10 Country: Larry's Goldilocks' Court - WALB.com, South Georgia News, Weather, Sports

10 Country: Larry's Goldilocks' Court

May 22, 2007

Tifton --- An innovative judge wants young people to understand our court system and he does it by using a children's story: "Goldilocks and the Three Bears."

"All rise," shouts Bill Tucker's the court's chief bailiff. "This court is now in session with the Honorable Judge Larry Mims will preside."

It sounds and looks like a real court.

 "All the kids seem to enjoy it. We enjoy it because it gives us such a kick to see them going in their roles," says Tift County State Court Judge Larry Mims.

He enjoys stepping aside to let fourth graders run his court so they can learn by doing. Every court position-bailiffs, clerks, court reporters, lawyers, jurors all played by children.

They will try Goldilocks, of the Three Bears story fame, who is charged with having bad manners for eating the bear family's porridge, breaking a chair, and sleeping in someone else's bed.

The prosecutor, played by Ashley Spurlin, has, what seems like, an air tight case.  "Is that little girl sleeping in your bed here today?" asks Ashley.

"Well, that girl over there looks like her," says the witness indicating Goldilocks who sat at the defense table with her lawyer.

Was it a legal slam dunk for the prosecution? Goldilocks identified at the scene of the crime. "Your honor, the bears rest," says Ashley.

Judge Mims, watching the action, saw Goldilocks' attorney take a bold step. "I call Goldilocks," says Victoria Stone who played Goldilocks' defense counsel.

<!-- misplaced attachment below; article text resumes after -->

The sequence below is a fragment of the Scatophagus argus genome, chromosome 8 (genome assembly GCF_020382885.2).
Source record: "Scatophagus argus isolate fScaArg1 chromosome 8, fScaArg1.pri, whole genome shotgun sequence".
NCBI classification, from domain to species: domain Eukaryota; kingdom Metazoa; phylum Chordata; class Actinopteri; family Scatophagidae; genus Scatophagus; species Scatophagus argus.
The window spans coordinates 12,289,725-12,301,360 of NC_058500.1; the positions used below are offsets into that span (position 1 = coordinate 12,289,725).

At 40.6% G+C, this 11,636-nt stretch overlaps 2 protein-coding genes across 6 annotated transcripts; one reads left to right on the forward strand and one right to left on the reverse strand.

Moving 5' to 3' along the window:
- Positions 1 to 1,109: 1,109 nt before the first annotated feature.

The jury was anxious to see her defend herself after the prosecution's strong case.  "Then, what did you do," asks Victoria.

"I sat in the little chair and it seemed just right, but it broke," said Goldilocks, played by Spencer Hammond.

Would it be easy for a jury of Goldilocks peers to find her guilty after hearing that admission? Twelve jurors would decide.

 "The juror is the most important person, the most important facet of our justice system," says Judge Mims.  Something many adults don't know.

In the jury room, Judge Mims becomes their teacher.  "Take a vote to see if she's guilty or not guilty," suggests the judge, after they elect a foreperson.

The first vote-six guilty and six not guilty. A potential hung jury. More votes would come.

"Why do you feel this way?" asks Judge Mims to one juror. "Her parents are trying to teach her good manners, and she's still forgetting them a little bit," says the juror.

Judge Mims explained that jurors can change their vote if they want to before leaving the room. "Your decision is your decision," says Judge Mims, who has participated in about 200 make-believe cases since he started children's court five years ago.

"It gives substance to what we just see in our textbooks," says Judge Mims.

How close is the substance to a real court?  "Just like what we encourage people to do when they are before us," says Judge Mims.

Before long, the moment of truth would come for Goldilocks. "Have you reached a verdict," asks the judge.

 "No, your honor, we didn't find a verdict," said the jury foreperson.

"Then, I must declare a mistrial," announced the judge. Goldilocks would go free, but her freedom might be short lived.

The prosecutor says she would re-try Goldilocks, but her defense attorney stood by her client saying, "I think she's not guilty."

We'll see.

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